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So who really wants horse slaughter? 

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August 20. 2013, Jerry Finch

AQHA World Show

American Quarter Horse World Show

Almost a year ago I published a series of articles on horse slaughter, delving into everything from the history to the money trail. The last part of that series took aim straight at the American Quarter Horse Association and spelled out the exact reason for its continued promotion of horse slaughter. Other than a few faces, nothing has changed in the past year. Inside the Beltway the lobbyist continue their rounds, visiting politicians, promising votes, helping with reelection fund and telling everyone who will listen the often repeated lies about “unwanted horses,” while the folks back at the main office push and promote the AQHA registration of foals. Seventy percent of horses sent to slaughter are QH’s, yet the connection is never made in the minds of AQHA supporters.

The influence of the AQHA is far and wide, and very heavy handed. Sister organizations such as the APHA and Farm Bureaus in all fifty states fall in line, many never once questioning their membership. Yet the promotion is backed up with blatantly false propaganda. Broken down into three main points, the entire argument is that (1) there are 150,000 “unwanted” horses every year, (2) the kind and most humane option is slaughter and (3) horses are private property and the government has no right to tell anyone what they can and can’t do.

I’ve always been amazed that the number of “unwanted” horses usually exactly matches the number that are slaughtered each year. The propagandists tell us that all these horses will be left in fields to starve to death or dumped inside a state park, yet the proven fact is that 90% of slaughtered horses are “good to heavy” in weight. Ignored by the propagandists is another fact: that equine slaughterhouses are not here to help the poor horse. They want fat, young and tender horse flesh to sell. Slaughterhouses are owned by foreign meat companies and are for profit businesses that preys on the overbreeding programs promoted by the AQHA. The AQHA needs slaughter to cull the herds.images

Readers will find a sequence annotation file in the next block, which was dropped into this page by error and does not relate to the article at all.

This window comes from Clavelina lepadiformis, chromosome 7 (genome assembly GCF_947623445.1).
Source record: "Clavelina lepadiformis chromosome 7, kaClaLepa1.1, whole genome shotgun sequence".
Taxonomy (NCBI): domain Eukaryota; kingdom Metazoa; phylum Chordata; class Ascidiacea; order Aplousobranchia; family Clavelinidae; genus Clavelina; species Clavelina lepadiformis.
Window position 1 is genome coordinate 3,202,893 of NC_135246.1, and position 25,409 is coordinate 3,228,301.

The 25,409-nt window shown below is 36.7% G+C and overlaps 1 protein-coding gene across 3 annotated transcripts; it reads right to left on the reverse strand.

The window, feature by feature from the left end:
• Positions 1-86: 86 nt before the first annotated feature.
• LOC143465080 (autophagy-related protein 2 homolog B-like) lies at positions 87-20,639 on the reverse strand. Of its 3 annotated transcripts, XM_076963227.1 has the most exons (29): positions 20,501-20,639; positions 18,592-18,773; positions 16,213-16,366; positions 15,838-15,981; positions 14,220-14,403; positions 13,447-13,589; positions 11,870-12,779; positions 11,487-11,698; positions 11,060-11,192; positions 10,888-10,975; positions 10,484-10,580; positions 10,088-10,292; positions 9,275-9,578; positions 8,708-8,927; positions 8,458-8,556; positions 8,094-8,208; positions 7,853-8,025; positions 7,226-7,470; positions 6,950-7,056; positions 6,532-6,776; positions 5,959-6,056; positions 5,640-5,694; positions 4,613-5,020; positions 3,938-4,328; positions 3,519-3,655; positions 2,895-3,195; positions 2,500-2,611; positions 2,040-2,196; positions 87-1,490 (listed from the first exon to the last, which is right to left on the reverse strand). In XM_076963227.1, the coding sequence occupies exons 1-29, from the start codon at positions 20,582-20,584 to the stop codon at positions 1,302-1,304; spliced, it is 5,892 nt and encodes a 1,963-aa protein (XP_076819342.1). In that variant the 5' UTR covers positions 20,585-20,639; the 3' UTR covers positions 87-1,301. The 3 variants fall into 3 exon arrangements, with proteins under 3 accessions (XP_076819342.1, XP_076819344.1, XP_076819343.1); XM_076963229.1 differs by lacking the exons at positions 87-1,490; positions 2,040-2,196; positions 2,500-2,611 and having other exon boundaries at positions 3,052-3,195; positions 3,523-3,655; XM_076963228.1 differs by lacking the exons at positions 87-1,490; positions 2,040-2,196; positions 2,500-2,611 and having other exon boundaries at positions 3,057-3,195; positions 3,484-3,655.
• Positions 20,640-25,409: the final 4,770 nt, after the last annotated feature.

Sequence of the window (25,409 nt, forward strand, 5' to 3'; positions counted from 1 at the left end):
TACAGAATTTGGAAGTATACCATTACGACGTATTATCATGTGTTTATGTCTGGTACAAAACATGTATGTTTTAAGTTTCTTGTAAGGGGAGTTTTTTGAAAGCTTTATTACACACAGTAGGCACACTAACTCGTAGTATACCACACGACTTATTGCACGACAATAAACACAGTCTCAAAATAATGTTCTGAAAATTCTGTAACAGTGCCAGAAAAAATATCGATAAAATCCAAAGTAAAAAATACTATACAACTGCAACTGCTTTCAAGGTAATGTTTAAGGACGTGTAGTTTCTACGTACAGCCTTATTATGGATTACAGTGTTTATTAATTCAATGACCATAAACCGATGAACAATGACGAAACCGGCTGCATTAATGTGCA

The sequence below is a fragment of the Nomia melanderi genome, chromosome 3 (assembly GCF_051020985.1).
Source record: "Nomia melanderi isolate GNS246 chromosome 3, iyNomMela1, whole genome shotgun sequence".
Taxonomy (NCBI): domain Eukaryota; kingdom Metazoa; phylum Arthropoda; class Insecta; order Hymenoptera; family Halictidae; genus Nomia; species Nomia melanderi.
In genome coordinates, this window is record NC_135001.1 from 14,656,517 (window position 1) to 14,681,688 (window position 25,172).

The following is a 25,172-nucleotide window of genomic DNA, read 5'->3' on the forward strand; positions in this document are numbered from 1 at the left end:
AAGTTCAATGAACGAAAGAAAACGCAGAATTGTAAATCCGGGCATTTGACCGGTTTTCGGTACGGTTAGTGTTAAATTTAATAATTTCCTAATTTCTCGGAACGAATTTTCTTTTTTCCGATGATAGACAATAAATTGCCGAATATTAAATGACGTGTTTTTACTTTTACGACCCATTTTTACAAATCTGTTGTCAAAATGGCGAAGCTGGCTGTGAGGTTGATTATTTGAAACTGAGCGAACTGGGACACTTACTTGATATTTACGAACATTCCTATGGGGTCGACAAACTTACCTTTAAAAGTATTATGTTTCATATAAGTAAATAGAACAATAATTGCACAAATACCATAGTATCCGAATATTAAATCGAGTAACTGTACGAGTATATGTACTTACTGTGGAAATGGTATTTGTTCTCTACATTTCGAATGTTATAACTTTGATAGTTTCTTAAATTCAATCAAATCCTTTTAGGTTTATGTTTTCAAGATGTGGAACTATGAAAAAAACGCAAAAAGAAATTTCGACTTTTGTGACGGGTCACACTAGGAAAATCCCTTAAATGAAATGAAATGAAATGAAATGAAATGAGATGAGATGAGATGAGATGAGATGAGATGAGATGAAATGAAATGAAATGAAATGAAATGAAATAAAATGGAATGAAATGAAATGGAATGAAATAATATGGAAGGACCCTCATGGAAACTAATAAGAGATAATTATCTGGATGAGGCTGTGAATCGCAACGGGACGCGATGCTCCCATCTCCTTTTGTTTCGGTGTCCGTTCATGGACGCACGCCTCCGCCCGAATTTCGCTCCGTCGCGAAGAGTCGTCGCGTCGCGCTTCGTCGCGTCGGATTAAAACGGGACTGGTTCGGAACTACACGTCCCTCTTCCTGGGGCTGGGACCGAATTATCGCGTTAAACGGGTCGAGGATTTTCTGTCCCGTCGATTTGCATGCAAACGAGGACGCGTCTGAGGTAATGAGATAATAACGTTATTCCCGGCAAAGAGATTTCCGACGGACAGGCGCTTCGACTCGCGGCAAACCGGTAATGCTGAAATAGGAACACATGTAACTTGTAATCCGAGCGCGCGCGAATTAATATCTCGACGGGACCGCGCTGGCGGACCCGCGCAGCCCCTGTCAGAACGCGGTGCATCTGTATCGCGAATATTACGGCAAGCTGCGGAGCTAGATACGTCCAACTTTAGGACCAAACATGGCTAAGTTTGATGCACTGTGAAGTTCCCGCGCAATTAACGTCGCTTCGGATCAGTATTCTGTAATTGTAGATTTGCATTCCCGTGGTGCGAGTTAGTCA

In 2006, the American Horse Council said there were 9.2 million horses in the US. In the last seven years, that number can reasonable be expected to have increased to at least 10 million. A little pocket calculator can turn those numbers into this fact – horse slaughter accounts for the death of 1.5% of the total number of horses in the US. Any industry, no matter how small or large, can absorb a supposed 1.5% and never bat an eye. If horse slaughter disappeared tomorrow, no industry would collapse, no horrible event would happen. A few people would suddenly realize that they were responsible for their animals, a few vets would see an increase in calls for euthanasia, but the net effect would be zero – except for the horses. For them, it would be like closing the gates of hell.

Know your enemy. In case you have any doubts, here it is straight from the AQHA’s website: (Note – parts of this page were deleted to save space. To see the whole article, visit their website)

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The American Quarter Horse Association continues to increase its role in public policy and advocacy concerning the American Quarter Horse and all horses. Learn how AQHA is taking an active role in the political, legislative and regulatory process. In addition to increasing advocacy of the American Quarter Horse in public policy, AQHA continues to keep the horse as its foremost concern by providing programs to members promoting the health and wellbeing of their America Quarter Horse. 

Political Action Committee or Q-PAC

AQHA has established a Political Action Committee with the goal of educating members of Congress about the size and scope of the American Quarter Horse industry. The PAC is a campaigning method that is funded only by donations. With the AQHA Political Action Committee, members have the opportunity to contribute funds to ensure AQHA’s voice in Washington, D.C., is strong and powerful. The PAC’s aim is to secure resources to make an impact on the horse industry and those who are involved with it by supporting elected officials in Washington, D.C., or candidates seeking federal legislative offices. To make a contribution, call AQHA at (806) 376-4811 and ask for the public policy department.